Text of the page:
It should be clear that the passing criteria (and point system) is supposed to define (and guide for) a “minimal” engagement level. Meeting the deadlines of accomplishing a task is participants responsibility. If one chooses to miss a task deadline and hand in the solution later is just fine. No hard feelings or allegations from the facilitator’s side. But the participants have to take responsibility for their decision! No excuses of one’s personal reasons for missed deadlines are expected.

If one has very good reasons why he/she cannot meet an assigned deadline, it is his/her responsibility to contact the facilitator immediately (and at least 24 h before the deadline). If one fails to do so the logic for dealing with missed deadlines will be applied that is described above. As the course ends with a pass/fail assessment there will be no formal examination.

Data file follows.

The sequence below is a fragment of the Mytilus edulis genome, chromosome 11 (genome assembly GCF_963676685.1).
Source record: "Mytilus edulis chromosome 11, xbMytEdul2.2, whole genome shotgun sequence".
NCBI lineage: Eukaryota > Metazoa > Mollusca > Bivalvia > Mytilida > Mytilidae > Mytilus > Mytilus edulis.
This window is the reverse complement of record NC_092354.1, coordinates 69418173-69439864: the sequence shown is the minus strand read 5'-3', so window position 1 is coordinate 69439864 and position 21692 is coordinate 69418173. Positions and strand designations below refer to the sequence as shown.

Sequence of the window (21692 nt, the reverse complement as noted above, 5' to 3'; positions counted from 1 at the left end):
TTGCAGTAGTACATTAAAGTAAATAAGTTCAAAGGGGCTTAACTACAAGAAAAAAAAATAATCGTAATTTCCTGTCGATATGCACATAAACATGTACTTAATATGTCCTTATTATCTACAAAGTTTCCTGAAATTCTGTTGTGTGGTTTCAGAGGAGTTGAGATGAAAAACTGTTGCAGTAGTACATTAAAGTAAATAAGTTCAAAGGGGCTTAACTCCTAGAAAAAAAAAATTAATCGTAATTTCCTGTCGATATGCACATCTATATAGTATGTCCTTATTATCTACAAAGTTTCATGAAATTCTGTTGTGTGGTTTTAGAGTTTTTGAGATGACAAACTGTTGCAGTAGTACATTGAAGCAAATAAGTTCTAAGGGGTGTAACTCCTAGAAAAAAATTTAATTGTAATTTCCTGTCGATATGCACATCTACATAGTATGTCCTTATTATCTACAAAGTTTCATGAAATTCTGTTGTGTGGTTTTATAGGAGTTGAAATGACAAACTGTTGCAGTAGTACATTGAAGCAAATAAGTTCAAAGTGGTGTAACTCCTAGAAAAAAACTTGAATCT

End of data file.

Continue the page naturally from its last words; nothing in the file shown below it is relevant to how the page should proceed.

A final pass/fail decision will be based on the following assessment scheme:

  • 25 % of the pass/fail is given by the facilitator for individual reading and reflecting activities in personal weblogs. To get the assessment, students must reflect upon the home-reading questions and personal experience questions. This part is based on the points collected during the course. The “pass” criteria for the course is 70% of all points one can receive until the end of the course ( for example, if 10 tasks = 100 points then 70 points = pass).
  • 25 % of the pass/fail is given by the group for its group work. This pass/fail will be added to every group member of this group.
  • 25 % of the pass/fail is given by a student himself/herself for his/her individual learning (according to the evaluation criteria developed by the student in his/her personal learning contract).